Could God have just placed them in the promised land? Yes, of course, but the value of the journey derives from how it shapes and forms a person to be fit for the destination. It was fitting for the Israelites to be humbled and proved because there was no better way to be prepared for the promises which awaited them. Of course, the same is true for we who are their children, for as Paul makes clear, the journey of the people of God from Egypt to Canaan was a living illustration of our journey from the slavery of sin and death to the perfect freedom of the New Heaven and New Earth. We are being formed and shaped by the good and evil we encounter in this life and all of it will be applied by God to prepare us for the grand work of eternity. We must remember that eternity is not going to be spent sitting around on our backsides playing harps on clouds; no, we will need to be the sons and daughters of God for which the creation has been longing since Adam and Eve betrayed their great calling. We will need to take dominion as only God’s image bearers can. The easy way would have been to stab that lying serpent in the throat; the hard way will require us to follow Christ through the valley of the shadow of death until He puts evil down like the sun-crazed jackal it is.

A reasonable question to ask here: Is it right that the God who loves me is teaching and testing and chastising me? How can the accumulation of my suffering, and the suffering of the whole world be worth it? Or put more bluntly, how can all the dead wives and children and friends, how can all the pain and sadness harvested from the children of men possibly be fashioned into anything other than a disfigured idol—mocking us as we await the doom we deserve. Countless religions and atheistic philosophies ask you to sacrifice yourself for that idol, and men and women line up to do it because they long for their lives to have meaning. The Buddhist and the Secular Humanist and the Muslim and the Communist all the way down the person whose worldview is simply a jumbled mess of things they read on the internet, all of these people add pieces of themselves and others to the idol and then worship the creature which stares back at them. This way is madness, and in our moments of clarity, we are right to be repulsed by it. When people say they hate religion, they are right when they mean these things.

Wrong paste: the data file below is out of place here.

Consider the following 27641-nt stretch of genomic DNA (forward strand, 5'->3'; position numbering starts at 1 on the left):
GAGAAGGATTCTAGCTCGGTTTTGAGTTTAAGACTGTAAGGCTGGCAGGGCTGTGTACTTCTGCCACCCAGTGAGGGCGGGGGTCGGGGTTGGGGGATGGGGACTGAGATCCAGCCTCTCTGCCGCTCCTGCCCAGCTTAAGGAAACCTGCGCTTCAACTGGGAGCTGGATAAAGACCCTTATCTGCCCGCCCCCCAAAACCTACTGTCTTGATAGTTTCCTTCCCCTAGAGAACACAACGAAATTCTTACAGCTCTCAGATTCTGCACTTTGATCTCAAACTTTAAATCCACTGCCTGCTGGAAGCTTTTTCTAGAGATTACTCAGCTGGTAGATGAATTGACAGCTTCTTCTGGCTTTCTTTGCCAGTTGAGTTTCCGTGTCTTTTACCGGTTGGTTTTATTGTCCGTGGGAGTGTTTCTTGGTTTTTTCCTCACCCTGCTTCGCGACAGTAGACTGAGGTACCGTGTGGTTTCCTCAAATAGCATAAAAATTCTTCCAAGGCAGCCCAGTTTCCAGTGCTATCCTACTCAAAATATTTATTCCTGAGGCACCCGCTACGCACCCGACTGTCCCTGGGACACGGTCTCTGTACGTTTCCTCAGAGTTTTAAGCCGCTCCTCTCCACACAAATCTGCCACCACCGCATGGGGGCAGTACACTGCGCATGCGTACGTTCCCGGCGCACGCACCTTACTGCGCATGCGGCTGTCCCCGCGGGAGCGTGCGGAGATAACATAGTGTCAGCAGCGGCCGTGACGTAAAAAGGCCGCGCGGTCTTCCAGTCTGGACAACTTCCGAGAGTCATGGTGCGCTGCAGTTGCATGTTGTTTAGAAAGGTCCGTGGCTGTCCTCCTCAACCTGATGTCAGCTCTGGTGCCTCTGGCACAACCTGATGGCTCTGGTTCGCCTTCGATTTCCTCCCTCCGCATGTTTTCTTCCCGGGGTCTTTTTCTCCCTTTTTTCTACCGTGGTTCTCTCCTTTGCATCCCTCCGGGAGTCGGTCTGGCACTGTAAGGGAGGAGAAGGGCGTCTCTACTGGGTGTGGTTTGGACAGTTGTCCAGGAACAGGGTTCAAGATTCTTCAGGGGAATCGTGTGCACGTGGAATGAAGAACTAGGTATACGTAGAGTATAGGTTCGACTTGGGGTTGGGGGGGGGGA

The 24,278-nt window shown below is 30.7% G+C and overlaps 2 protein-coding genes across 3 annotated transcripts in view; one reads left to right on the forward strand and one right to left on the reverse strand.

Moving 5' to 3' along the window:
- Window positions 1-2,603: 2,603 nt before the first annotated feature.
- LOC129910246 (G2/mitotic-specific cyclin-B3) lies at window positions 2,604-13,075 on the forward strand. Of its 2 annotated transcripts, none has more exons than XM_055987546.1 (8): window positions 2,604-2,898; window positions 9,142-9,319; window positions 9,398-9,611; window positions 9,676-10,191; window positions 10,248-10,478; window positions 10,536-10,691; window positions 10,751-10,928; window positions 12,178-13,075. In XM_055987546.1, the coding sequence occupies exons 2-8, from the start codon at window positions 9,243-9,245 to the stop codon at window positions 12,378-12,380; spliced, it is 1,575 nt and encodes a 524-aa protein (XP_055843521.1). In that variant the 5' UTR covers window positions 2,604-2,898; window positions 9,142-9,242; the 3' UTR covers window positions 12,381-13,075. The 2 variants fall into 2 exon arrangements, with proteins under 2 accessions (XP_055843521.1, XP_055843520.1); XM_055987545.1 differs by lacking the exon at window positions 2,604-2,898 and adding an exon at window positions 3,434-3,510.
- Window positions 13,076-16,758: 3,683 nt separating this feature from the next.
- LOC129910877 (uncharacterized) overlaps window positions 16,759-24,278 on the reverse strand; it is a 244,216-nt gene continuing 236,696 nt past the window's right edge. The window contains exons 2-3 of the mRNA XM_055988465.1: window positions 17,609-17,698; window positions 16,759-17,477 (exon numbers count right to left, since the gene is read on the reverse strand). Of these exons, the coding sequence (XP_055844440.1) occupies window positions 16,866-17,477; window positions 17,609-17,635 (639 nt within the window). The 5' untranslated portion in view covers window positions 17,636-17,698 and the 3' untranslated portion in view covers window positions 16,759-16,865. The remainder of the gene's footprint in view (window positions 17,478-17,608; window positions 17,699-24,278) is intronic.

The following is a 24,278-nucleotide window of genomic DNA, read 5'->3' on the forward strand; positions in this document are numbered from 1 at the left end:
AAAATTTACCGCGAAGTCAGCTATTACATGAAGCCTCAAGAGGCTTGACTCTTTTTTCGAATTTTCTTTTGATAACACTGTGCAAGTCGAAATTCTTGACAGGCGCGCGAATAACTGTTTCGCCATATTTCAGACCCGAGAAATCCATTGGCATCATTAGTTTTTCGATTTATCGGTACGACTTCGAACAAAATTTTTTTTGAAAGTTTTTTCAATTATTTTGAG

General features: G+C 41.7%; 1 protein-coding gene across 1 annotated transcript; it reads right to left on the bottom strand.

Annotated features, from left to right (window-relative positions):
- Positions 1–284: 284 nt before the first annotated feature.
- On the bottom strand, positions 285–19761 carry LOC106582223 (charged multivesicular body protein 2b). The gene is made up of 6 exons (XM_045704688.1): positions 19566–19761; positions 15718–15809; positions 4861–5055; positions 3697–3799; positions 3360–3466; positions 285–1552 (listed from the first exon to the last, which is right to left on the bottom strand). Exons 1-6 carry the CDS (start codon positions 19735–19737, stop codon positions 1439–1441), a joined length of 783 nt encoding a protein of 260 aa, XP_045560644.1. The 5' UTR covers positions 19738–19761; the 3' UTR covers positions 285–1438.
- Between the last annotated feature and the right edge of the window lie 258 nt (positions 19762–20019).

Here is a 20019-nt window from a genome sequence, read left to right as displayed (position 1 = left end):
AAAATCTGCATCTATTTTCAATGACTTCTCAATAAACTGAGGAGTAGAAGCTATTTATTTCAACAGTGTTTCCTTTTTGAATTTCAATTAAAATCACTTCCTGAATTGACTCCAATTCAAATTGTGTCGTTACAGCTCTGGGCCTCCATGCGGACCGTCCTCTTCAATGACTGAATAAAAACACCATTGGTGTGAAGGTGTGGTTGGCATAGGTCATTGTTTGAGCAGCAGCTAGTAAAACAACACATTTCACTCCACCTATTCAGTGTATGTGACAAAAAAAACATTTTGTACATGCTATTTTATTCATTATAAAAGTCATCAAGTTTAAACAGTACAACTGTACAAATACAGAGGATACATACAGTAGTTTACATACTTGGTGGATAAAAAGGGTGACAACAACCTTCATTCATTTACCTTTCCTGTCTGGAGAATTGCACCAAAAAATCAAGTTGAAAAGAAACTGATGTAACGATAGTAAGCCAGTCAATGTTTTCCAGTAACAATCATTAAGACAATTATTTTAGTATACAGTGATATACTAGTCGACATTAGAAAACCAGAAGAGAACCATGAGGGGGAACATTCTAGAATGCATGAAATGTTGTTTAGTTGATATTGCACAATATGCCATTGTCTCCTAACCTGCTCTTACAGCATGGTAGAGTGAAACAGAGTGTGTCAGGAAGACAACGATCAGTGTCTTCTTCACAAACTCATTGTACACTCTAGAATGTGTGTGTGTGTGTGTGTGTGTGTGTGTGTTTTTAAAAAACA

But that isn’t what we are talking about today. No, the God who formed us and knows us better than we know ourselves, the God who chose us from before the creation of the world (Ephesians 1:4) knows what it will take to transform us from the sum of our worst failings into vessels fit for glory. But, our trust is not just in a baseless theory or abstract hope; no, the assured hope of our salvation and restoration and resurrection lies in the Man who we must remember. We must remember the Man who said, ‘These things I have spoken unto you that in me ye might have peace. In the world ye shall have tribulation, but be of good cheer, I have overcome the world’ (St. John 16:33). It is He who must be remembered by those who call themselves Christians, not as we imagine Him to be, not as the still dark spaces in our hearts wish Him to be; no, we must remember the Word of God incarnate who meets us in the infallible Word of God and in the Supper from His Holy Table. We must remember His triumph over pain and death to know the only possible place from which our triumph can come is by following Christ in the humility and suffering and hunger preparing us to rule and work and love in the land of promise. ‘Blessed are the poor in spirit: for theirs is the kingdom of heaven. Blessed are they that mourn: for they shall be comforted. Blessed are the meek: for they shall inherit the earth. Blessed are they which do hunger and thirst after righteousness: for they shall be filled’ (Matthew 5:3-6). Our hope is not in us, but in the One who blesses: the One who became human to show us what it means to be human. We will fail and He will go on succeeding; we will fall and He will keep picking us up until we will no longer need to be treated as the fallen creatures we are; no, there will come a day in which we will stand beside our Lord, our Savior, our Brother, and we will show the world what it means to be Human; we will break through the noise and darkness to hear evil shudder and cry out for the last time, for the Sons and Daughters of God are coming, and the gates of Hell will not prevail.